The number of different vision conditions that can affect a person's eyesight are varied in the way they do affect the person's daily life. Some of these conditions have a minor affect, while others may have a much larger affect.
Visual impairment (vision impairment, vision disability) is defined as a decreased ability to see to a degree that causes problems not fixable by usual means, such as glasses or medication. Visual impairment can be due to disease, trauma, or congenital or degenerative conditions. In the United States, the terms "partially sighted", "low vision", "legally blind" and "totally blind" are used by schools, colleges, and other educational institutions to describe students with visual impairments.
Eye disorders which can lead to visual impairments can include retinal degeneration, albinism, cataracts, glaucoma, muscular problems that result in visual disturbances, corneal disorders, diabetic retinopathy, congenital disorders, and infection." Visual impairment can also be caused by brain and nerve disorders, in which case it is usually termed cortical visual impairment (CVI).
Various conditions require only eyeglasses or contact lenses in order to correct the person's vision. Other conditions may require surgery.
There are a number of eye problems and conditions that may make it more difficult for a person to see things clearly, yet do not cause loss of vision. An example of this is, 'Myopia,' or, 'Near-sightedness,' where a person sees nearby objects clearly, but has difficulty focusing on objects that are more distant.
'Hyperopia,' or, 'Far-sightedness,' is another example of a vision condition; this one involves the ability to see distant objects clearly, with difficulty focusing on nearby objects.
A third example of an eye condition that does not cause loss of vision is, 'Astigmatism,' where the person's vision appears blurred at any distance. These conditions are common and can often be corrected with eyeglasses or contact lenses.
The term, 'Low Vision,' sometimes also referred to as, 'Vision Loss,' means that even though a person may use eyeglasses, contact lenses, medication, or surgical techniques to improve their vision; they still have difficulty seeing.
Most persons develop low vision due to eye disease or health conditions. There are some common causes of low vision among adults in America.
Receiving prompt treatment for these conditions may prevent them from getting worse, making regular eye exams crucial.
As many as 10 million people around the world suffer from cataracts.
In Germany alone, more than 600,000 cataract operations are performed each year.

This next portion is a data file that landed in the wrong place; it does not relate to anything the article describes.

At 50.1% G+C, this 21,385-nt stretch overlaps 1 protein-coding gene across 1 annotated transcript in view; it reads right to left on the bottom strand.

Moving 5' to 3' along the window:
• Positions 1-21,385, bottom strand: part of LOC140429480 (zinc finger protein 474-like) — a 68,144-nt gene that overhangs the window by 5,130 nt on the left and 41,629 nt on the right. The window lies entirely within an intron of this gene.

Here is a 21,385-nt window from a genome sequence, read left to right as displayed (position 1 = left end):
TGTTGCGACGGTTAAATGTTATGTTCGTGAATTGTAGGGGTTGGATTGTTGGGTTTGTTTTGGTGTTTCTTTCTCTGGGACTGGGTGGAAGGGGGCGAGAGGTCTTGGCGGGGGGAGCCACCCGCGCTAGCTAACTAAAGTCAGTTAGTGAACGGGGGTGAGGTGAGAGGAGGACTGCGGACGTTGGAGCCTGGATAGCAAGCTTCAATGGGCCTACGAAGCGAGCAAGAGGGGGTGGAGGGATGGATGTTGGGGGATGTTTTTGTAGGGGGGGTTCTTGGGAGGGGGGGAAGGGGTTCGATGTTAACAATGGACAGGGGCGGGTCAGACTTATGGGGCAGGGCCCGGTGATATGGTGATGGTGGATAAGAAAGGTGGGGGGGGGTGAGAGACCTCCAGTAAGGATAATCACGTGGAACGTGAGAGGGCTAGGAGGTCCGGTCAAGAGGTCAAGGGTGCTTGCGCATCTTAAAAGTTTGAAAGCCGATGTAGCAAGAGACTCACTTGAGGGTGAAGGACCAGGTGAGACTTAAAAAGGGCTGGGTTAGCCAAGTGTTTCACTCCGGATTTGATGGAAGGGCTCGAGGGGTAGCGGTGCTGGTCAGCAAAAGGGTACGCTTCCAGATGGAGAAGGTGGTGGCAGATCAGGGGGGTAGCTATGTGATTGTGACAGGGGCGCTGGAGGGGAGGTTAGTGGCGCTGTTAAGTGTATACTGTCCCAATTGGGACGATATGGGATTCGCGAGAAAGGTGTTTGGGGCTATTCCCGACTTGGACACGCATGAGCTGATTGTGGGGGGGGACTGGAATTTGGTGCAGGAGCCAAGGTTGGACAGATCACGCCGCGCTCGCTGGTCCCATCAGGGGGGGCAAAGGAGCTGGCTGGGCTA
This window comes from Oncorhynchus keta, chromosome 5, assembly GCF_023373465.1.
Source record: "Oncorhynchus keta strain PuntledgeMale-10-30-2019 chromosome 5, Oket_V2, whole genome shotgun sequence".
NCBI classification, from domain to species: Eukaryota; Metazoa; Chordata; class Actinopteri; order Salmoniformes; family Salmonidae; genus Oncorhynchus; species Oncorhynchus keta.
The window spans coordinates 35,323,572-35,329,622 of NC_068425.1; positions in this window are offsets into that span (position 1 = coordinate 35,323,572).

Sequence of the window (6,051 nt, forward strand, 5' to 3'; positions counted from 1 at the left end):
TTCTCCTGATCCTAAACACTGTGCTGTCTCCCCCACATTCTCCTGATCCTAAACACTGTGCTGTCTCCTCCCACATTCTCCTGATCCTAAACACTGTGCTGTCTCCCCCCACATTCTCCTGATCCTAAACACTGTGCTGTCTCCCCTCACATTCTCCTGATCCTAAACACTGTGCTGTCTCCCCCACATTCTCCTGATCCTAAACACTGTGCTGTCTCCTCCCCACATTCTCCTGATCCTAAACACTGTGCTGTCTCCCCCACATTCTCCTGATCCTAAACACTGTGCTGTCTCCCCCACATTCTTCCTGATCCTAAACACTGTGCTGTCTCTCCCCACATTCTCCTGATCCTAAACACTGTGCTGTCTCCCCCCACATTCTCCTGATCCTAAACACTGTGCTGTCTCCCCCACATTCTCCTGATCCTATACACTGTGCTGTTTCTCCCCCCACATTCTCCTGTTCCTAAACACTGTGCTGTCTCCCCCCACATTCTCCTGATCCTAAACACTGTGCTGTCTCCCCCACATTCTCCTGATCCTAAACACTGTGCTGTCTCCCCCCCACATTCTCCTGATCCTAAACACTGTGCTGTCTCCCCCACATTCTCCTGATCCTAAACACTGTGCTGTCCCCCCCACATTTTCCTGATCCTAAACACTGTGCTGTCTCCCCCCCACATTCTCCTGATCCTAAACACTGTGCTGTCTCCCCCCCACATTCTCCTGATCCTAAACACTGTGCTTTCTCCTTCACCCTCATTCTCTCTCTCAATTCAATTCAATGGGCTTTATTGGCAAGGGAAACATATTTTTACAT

Cataracts can be either congenital or acquired; age-related opacification of the lens is the most common type. The main symptom of cataract is slowly progressive worsening of vision, but glare disability and nearsightedness can also be signs of the disease.
Cataract operations are now usually performed on an outpatient basis. The eye is anesthetized, pretreated with antibiotics, and surgically opened. New approaches permit the operation to be performed through an incision smaller than 2 mm.
In the phacoemulsification technique, the lens is emulsified and aspirated away through a vibrating hollow needle. The surgeon then implants an intraocular artificial lens. Patients without any other diseases of the eye can achieve a visual acuity of 1.0 or even better.
Special optical designs for the artificial lens can further optimize the quality of vision and thereby improve patient satisfaction.
According to the International Classification of Diseases There are 4 levels of visual function:
Moderate visual impairment combined with severe visual impairment are grouped under the term low vision: low vision taken together with blindness represents all visual impairment.
There are some different terms used to describe levels of vision disability. These terms include, 'Partially-Sighted,' 'Low-Vision,' 'Legally Blind,' and, 'Totally Blind.'
Eye disorders lead to vision loss; visual impairment is a consequence of a functional loss of vision rather than the eye disorder itself. Retinal degeneration, muscular problems, albinism, corneal disorders, congenital disorders, and infections can also lead to vision impairment.
Approximately one in twelve men, and one out of every two-hundred women, experience a form of colorblindness. One misconception that many people have is that persons with colorblindness see only black and white. In actuality, there are many types and degrees of colorblindness.
Persons with low vision or other visual disabilities have a number of adaptive technologies available for their use.
Key Vision Facts from WHO:
Facts About Blindness:
:: Gene Responsible for Eye Degeneration and Blindness Discovered - UNIGE researchers have identified the gene responsible for a recessive genetic disorder that causes degeneration of the eye and blindness.
:: Unexpected Finding May Deter Diabetic Retinopathy Eye Disease - Study is first to reveal a particular type of lipid, or fat, thought to only exist in the skin, now lives in your eye and might play a major role in deterring the eye disease.
:: International Clinical Trial Study of AMD Progression - Clinical study led by the National Eye Institute (NEI), part of the National Institutes of Health, to learn more about the natural history of early age-related macular degeneration (AMD).
:: Do Blind People Express Emotions the Same Way as Sighted People - Research on facial expression of emotions in blind people in an attempt to answer an oft-debated question: are these expressions innate or acquired.